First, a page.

Decongestants for snoring
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Some decongestants are sprayed into the nose. Others are taken in pill form.
In some states, medicines containing pseudoephedrine (such as Sudafed) are kept behind the pharmacist's counter or require a prescription. You may need to ask the pharmacist for it or have a prescription from your doctor to buy the medicine. The amount of decongestant you can buy at one time also may be limited.
How It Works
- Oral decongestants not only narrow blood vessels in the nose, they also narrow blood vessels in other parts of the body, which can cause side effects such as high blood pressure and nervousness.
- Nasal decongestant sprays narrow blood vessels only in the nose and not in other parts of the body, so they rarely cause the side effects that oral decongestants do. But you can only use nasal decongestants for a few days. Using them longer than this can lead to rebound congestion, a condition in which the decongestant causes initial relief followed by nasal congestion that gets worse. Using a nasal decongestant continually to avoid rebound congestion can result in a dependence on the medicine.
Why It Is Used
Decongestants are used for nasal congestion. Nasal congestion may contribute to snoring, so using decongestants may help reduce snoring.
How Well It Works
Nasal spray decongestants work within about 10 minutes and may relieve nasal congestion for up to 12 hours. Oral decongestants work within 30 minutes and may relieve nasal congestion for up to 6 hours. If you can reduce the amount of nasal congestion, you may be able to reduce your snoring.
Purchased or homemade saltwater (saline) nasal sprays may also help clear up a stuffy nose. See information on cleaning your nasal passages with salt water.
If too much nasal decongestant spray is used or if it is used for too long a time, rebound congestion may occur between uses or after use is stopped.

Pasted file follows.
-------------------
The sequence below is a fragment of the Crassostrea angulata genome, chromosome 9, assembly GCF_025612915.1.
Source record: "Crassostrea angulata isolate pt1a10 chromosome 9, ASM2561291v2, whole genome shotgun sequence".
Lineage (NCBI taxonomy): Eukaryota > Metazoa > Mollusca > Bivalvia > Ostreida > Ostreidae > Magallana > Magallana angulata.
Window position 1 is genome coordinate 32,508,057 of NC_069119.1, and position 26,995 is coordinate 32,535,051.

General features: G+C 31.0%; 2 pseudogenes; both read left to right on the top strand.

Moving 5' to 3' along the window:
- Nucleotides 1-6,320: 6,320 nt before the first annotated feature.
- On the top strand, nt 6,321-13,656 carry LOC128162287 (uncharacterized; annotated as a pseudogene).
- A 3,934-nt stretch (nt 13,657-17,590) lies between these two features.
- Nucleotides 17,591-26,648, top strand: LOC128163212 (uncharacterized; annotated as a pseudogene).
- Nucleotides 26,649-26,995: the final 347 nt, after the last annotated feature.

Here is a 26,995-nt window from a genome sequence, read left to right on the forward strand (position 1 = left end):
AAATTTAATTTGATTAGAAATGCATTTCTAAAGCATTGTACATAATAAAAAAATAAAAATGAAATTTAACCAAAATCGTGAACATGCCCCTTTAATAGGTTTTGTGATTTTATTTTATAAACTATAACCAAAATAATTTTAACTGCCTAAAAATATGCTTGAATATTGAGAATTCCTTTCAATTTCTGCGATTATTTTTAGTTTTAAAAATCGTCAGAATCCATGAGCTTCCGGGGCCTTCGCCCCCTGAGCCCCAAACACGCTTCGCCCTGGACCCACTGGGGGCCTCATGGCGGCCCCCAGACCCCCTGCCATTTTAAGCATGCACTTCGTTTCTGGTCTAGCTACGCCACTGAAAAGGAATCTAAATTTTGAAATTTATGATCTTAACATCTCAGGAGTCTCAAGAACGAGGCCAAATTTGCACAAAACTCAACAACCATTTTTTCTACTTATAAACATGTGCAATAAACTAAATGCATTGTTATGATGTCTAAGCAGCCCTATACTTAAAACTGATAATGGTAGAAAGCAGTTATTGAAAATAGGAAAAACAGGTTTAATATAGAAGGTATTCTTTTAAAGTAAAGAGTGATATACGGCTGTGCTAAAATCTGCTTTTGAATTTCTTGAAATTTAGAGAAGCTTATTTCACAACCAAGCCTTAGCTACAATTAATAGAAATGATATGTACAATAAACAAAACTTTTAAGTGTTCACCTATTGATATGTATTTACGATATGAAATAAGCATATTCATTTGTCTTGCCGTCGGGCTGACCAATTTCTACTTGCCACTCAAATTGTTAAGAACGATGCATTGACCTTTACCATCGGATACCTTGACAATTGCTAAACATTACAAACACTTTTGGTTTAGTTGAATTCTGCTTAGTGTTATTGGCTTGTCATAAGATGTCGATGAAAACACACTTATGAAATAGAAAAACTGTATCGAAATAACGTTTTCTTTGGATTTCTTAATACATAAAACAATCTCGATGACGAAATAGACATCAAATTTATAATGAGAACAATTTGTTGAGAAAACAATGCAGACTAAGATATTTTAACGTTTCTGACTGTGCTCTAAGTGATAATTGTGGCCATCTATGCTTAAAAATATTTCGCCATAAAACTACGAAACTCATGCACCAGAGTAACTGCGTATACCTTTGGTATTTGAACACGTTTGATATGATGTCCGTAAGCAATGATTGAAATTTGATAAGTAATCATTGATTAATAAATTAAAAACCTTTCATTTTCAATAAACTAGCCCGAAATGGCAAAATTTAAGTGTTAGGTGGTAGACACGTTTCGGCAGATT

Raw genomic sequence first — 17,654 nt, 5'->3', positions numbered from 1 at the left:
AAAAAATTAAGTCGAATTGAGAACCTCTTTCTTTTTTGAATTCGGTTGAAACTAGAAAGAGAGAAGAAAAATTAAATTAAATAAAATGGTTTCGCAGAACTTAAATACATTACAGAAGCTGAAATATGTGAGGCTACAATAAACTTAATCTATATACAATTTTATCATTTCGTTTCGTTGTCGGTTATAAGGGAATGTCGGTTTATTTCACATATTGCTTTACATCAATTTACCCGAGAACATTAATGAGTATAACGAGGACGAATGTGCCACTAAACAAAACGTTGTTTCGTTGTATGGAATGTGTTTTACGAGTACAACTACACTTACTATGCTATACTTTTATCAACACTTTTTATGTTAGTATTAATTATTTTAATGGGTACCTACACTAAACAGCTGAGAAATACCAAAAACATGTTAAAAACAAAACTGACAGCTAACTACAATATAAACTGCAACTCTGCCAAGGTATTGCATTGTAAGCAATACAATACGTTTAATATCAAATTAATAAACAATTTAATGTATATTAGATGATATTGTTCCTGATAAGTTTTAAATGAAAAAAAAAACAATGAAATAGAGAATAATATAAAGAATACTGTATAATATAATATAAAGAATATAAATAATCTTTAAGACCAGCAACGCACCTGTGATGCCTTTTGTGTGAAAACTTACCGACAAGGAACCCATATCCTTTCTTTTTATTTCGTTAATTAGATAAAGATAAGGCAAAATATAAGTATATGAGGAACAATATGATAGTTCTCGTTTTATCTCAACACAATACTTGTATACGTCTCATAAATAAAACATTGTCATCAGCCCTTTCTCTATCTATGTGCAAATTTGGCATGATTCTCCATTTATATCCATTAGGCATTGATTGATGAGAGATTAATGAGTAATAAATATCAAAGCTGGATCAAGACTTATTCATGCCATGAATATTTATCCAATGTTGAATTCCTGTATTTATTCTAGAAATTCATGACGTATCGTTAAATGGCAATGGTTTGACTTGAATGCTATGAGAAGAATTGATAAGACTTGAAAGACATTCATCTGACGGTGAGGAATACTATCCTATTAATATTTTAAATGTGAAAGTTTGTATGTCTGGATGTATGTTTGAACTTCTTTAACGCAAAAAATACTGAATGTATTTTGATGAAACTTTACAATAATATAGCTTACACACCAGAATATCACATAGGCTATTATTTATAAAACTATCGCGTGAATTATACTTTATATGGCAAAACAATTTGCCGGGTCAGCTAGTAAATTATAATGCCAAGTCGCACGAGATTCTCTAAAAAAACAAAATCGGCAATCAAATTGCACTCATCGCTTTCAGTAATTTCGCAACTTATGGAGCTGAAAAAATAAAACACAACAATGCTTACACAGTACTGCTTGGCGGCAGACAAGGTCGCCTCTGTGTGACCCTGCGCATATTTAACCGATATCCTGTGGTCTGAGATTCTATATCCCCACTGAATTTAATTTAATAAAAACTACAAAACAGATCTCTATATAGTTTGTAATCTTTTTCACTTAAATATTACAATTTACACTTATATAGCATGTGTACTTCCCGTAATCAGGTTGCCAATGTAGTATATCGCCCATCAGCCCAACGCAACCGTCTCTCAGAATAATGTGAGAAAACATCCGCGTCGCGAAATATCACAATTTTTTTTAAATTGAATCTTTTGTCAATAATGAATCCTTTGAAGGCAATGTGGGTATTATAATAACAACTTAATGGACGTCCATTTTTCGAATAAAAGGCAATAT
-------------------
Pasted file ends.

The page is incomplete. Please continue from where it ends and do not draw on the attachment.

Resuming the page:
Side effects of decongestant pills may include:
- High blood pressure .
- Trouble sleeping (insomnia).
- Nervousness or irritability.
- Increased pulse rate (tachycardia).
In men with an enlarged prostate, use of decongestants may cause difficulty urinating.
See Drug Reference for a full list of side effects. (Drug Reference is not available in all systems.)
What To Think About
- Decongestant nasal sprays should be used only for short periods of time (not more than 3 days in a row).
- Overdose of decongestants can cause high blood pressure, nervousness, kidney failure, heart rhythm disturbances, strokes, and seizures. But commonly used decongestants have little effect on blood pressure when used as directed. If you have uncontrolled high blood pressure, you should not use these medicines.
- If you have coronary artery disease, diabetes, or thyroid problems, talk to your doctor before using decongestants.
- If you have glaucoma or other conditions that cause increased pressure inside the eye, talk with your ophthalmologist before using decongestant medicines.
- If you are taking tricyclic antidepressants and/or monoamine oxidase inhibitors (MAOIs), which are sometimes used to treat depression and migraine headaches, talk to your doctor before using decongestants.
- Many nonprescription preparations for other health problems, such as some diet pills, contain decongestants. To avoid a possible overdose, do not take at the same time two medicines that contain decongestants.
- Don't give these medicines to a child younger than 2 unless you’ve checked with the doctor first. If your child’s doctor tells you to give a medicine, be sure to follow what he or she tells you to do.